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(New York) – Child welfare systems in the United States too often treat poverty as the basis for charges of neglect and decisions to remove children from their parents, Human Rights Watch and the American Civil Liberties Union (ACLU) said in a report released today. The system’s disproportionate impact on Black and Indigenous families and people living in poverty, and the sheer number of children removed unjustly, make this a national crisis warranting immediate attention and action.

The 146-page report, “‘If I Wasn’t Poor, I Wouldn’t Be Unfit’: The Family Separation Crisis in the US Child Welfare System,” documents how conditions of poverty, such as a family’s struggle to pay rent or maintain housing, are misconstrued as neglect, and interpreted as evidence of an inability and lack of fitness to parent. Human Rights Watch and the ACLU found significant racial and socioeconomic disparities in child welfare involvement. Black children are almost twice as likely to experience investigations as white children and more likely to be separated from their families.

“The child welfare system punishes parents for poverty by taking their children away,” said Hina Naveed, Aryeh Neier fellow at Human Rights Watch and the ACLU and the author of the report. “Parents need resources to help provide for their families, but what they are getting is surveillance, regulation, and punishment.”

Human Rights Watch and the ACLU analyzed national and state data on income and poverty levels, child maltreatment, and the foster system, and interviewed 138 people, including affected parents and caregivers, attorneys, government workers, local, state, and national advocates, and others.

One in three children in the US will be part of a child welfare investigation by age 18. Nearly eight million children were referred to a child maltreatment hotline in 2019, with investigations resulting for three million of them. More than 80 percent were found not to have faced abuse or neglect.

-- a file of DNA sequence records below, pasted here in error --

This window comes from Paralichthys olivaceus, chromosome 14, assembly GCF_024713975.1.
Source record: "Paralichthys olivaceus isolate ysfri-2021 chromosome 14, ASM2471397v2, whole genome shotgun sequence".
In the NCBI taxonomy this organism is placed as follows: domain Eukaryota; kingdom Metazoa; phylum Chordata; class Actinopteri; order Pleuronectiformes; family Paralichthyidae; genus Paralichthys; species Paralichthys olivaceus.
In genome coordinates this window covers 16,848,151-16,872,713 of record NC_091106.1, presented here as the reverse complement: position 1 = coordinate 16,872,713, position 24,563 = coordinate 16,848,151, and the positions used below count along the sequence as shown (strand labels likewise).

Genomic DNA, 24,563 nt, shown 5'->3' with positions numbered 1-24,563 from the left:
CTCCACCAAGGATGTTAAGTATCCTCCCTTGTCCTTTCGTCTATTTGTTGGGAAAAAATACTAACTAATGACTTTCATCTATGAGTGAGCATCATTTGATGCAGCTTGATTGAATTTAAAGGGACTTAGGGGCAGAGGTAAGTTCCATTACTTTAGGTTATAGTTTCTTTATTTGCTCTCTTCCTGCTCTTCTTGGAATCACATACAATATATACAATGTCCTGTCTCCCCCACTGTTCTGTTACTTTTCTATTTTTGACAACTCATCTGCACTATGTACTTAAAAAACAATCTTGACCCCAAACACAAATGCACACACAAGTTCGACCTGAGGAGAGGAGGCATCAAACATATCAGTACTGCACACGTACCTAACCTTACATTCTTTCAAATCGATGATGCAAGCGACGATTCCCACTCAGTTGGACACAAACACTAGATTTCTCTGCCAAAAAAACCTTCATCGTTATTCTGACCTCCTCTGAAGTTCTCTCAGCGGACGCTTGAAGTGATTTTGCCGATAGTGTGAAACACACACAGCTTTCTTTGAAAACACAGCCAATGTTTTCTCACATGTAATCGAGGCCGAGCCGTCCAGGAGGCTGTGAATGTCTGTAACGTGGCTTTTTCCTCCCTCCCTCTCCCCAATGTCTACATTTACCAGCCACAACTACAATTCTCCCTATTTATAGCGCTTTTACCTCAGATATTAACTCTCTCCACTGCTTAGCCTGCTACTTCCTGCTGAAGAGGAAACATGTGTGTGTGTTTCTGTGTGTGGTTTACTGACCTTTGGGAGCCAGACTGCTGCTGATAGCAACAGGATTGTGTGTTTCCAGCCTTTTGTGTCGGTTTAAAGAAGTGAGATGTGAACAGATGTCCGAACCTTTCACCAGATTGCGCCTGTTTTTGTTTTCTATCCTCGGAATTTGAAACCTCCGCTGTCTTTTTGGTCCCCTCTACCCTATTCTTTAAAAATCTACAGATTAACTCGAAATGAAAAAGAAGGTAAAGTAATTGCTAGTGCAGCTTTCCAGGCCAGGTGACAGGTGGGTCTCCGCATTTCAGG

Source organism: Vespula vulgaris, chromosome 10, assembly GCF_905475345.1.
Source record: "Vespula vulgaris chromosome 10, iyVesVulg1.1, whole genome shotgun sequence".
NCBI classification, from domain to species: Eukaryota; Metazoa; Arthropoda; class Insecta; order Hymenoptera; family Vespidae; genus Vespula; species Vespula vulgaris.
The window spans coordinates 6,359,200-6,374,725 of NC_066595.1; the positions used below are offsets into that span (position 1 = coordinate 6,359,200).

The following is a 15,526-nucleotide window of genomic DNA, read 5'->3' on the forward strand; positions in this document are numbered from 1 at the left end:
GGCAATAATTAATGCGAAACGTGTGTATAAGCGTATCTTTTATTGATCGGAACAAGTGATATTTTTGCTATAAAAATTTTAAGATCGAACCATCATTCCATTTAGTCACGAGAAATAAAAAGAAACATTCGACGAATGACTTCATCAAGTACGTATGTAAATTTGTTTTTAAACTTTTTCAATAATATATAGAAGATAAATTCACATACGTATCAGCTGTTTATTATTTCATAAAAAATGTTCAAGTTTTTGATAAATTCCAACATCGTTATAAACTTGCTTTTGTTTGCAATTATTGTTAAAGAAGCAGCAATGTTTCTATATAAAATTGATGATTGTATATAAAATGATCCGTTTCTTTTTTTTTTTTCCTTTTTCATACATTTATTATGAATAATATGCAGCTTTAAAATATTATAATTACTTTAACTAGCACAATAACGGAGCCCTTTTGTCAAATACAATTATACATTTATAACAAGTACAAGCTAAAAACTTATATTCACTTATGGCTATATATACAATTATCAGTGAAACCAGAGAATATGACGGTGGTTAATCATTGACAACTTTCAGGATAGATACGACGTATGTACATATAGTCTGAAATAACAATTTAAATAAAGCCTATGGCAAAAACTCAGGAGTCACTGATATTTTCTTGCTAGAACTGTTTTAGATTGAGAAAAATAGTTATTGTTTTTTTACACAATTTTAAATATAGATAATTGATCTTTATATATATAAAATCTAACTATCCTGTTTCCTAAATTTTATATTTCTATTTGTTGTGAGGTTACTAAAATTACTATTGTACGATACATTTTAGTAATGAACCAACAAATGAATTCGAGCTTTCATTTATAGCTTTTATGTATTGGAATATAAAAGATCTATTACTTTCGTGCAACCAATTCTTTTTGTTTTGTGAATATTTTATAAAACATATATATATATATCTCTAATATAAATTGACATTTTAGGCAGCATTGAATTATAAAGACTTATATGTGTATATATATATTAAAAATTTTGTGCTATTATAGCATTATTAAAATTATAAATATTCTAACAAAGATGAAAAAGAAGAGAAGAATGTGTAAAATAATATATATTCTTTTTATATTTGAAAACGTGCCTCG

One woman told us her son injured himself when he slipped on water while dancing in the kitchen. “I rushed him to the emergency room when he got hurt. The doctors asked me questions, and I told them everything.” She was shocked to learn they reported her to child protective services for suspected abuse, triggering a cascade of interventions that she said deeply harmed her children and damaged their relationship.

Adrian, a father from California, holds his 1-year-old son Max in their home. Child welfare authorities removed Max from Adrian’s care as an infant, but the family has since reunited. © 2022 Human Rights Watch

Human Rights Watch and the ACLU found that nearly 75 percent of child maltreatment cases nationwide in 2019 involved “neglect” as defined by the system.

A 52-year-old mother from Oklahoma said the condition of her small mobile home was a factor in a child welfare investigation that caused her to lose custody of her 8-year-old son. “They said [one reason] was because we had no running water, but I had like 12 gallons in my camper,” she said. “We were looking for a [larger] place to rent and hadn’t found one yet.”

Counties with higher poverty rates have higher rates of maltreatment investigations. But investigation rates are high for Black families even in counties with low rates of poverty.

Black and Indigenous families are disproportionately affected. Black children make up just 13 percent of the US child population but 24 percent of child abuse or neglect reports and 21 percent of children entering the foster system. White children make up 50 percent of the US child population, and 46 percent of the children in abuse or neglect reports and entering the foster system.

Indigenous children enter the foster system at nearly double the nationwide rate. Indigenous parents are up to four times more likely to have their children taken than their non-Indigenous counterparts.